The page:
Why he doesn’t suck: If the irresistible headbanger of a track, ‘Bloody Valentine’ – released in March – is anything to go by, Machine Gun Kelly’s take on rock will be an ideal outlet for this bad boy turned sad boi.

City Morgue

Frequent collaborators ZillaKami and Sosmula have been pushing against the grain in the New York rap scene. Emerging at the time SoundCloud and mumble rap were the newest craze a couple of year ago, these New Yorkers mixed thrash metal with pulsating 808s. The duo’s recently released ‘As Good As Dead’ is a masterclass in uncompromising sounds and horrorcore aesthetic.

They say:You can’t be sad and listen to it, unless you’re the sort of person who thrives on anger. … [Now] we have something for when you’re laying down, when you’re washing dishes, or when you’re lifting weights.”

Why they don’t suck: If you’re someone who enjoys hellish, high-energy music that is mosh pit-friendly, City Morgue should be your go-to.

Post Malone

We can’t talk about rap-rock without the blended genre’s poster child, Posty. His Billboard Number One, last year’s ‘Circles’, is a love-sick emo-rap masterwork. The album it appeared on, ‘Hollywood’s Bleeding’, was a true genre all-rounder, veering from rap to Stroke-style indie and even ’70s FM radio. He’s said he’s working on a new album; imagine how much emotion Posty has bottled up lockdown.

He says: “What I think is so cool is, music is becoming so genre-less and just so liquid and anything can be anything. Just stepping out of comfort zones and maybe doing rock, maybe doing country, maybe putting it all together with all different sorts of genres. There is no genre and it’s just music at that point.”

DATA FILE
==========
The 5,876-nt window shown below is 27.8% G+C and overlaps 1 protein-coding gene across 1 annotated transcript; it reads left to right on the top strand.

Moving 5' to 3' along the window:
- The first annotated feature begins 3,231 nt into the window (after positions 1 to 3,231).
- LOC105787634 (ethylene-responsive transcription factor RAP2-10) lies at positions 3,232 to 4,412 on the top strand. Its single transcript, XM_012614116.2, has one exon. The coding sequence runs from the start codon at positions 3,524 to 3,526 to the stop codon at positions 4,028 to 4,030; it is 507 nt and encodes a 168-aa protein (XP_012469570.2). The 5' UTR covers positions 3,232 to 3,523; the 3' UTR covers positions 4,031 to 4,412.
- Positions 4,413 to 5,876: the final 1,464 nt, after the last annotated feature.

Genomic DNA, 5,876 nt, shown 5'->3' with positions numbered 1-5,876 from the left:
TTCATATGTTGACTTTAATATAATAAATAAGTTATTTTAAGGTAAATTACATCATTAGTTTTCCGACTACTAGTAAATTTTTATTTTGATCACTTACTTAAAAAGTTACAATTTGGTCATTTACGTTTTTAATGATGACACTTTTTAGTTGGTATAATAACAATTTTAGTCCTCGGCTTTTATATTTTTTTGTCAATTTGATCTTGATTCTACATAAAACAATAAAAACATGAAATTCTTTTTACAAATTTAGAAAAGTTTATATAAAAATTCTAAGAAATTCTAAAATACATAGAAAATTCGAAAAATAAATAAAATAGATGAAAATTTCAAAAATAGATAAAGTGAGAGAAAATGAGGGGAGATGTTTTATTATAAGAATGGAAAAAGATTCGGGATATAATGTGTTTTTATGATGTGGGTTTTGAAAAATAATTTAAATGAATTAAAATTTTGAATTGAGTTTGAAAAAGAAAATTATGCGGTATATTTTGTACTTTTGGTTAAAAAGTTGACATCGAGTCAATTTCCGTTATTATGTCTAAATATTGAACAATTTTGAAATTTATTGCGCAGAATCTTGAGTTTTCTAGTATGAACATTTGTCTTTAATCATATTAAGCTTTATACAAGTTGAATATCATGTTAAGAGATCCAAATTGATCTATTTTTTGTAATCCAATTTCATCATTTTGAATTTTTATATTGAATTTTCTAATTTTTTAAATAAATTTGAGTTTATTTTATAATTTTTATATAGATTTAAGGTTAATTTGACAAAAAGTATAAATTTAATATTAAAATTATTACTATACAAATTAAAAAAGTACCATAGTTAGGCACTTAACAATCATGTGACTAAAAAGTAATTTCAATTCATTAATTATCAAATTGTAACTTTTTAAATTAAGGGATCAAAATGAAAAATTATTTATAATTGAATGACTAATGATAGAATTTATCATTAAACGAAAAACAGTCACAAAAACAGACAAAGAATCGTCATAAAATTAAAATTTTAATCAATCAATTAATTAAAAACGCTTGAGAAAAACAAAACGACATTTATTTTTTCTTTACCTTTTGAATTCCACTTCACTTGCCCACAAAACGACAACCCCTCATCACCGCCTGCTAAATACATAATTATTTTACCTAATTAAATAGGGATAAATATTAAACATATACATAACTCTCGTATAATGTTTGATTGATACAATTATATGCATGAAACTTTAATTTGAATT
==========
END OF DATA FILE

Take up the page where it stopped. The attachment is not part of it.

Why he doesn’t suck: Did you see the livestreamed Nirvana cover gig he did to raise money for the World Health Organisation? The guy can shred.


This 35-year-old Alabama rocker’s love for hip hop started at the age of 15 when he stumbled across US music video show 106 & Park. The media-shy rapper collaborated with Snoop Dogg and his Eastsidaz on 2014’s ‘Payday’, but it was 2019’s ‘Ring Ring’, which appeared on Juice WRLD‘s debut album ‘Death Race For Love’, that truly showcased his take on glock-rock. Clever’s heavy vibrato contrasted beautiful with barking blasts of guitar, so hopefully his upcoming album ‘Crazy’ will strike the same notes.

He says: “It’s really satisfying when people relate to the music in a way that helps them get through things, or feel some kind of emotional connection to what I do. But at the same time I wanted to turn their heads and make them say, ‘Who this is?’”

Why he doesn’t suck: Clever has paid his dues and earned his stripes; his voice is the voice of experience.


Rock’s influence on rap isn’t just a bunch of rappers spitting over punky beats; New South Wales’ LAROI explores folky vocals over trap beats to similarly great effect. This Juice WLRD-affilate (he and the late rapper appear on this year’s ‘GO’) has proven his place with great tracks like the bouncy trapaholic ‘Diva’, laying his crisp, gravely vocals over 808s and clashing synths. With a brand new mixtape, ‘Fuck Love’, on the way, we can only hope we can hear more of the Aussie’s indie-rock vocals.

He says: “Being sad is something that you can’t really explain. That’s why I like music, because you can tell it through sounds and sonics.”

Why he doesn’t suck: Juice WRLD fans think that Kid LAROI is a ‘mini-Juice’ due to his blend of rock and rap. Tune in and watch him – and all of our glock-rockers – blow.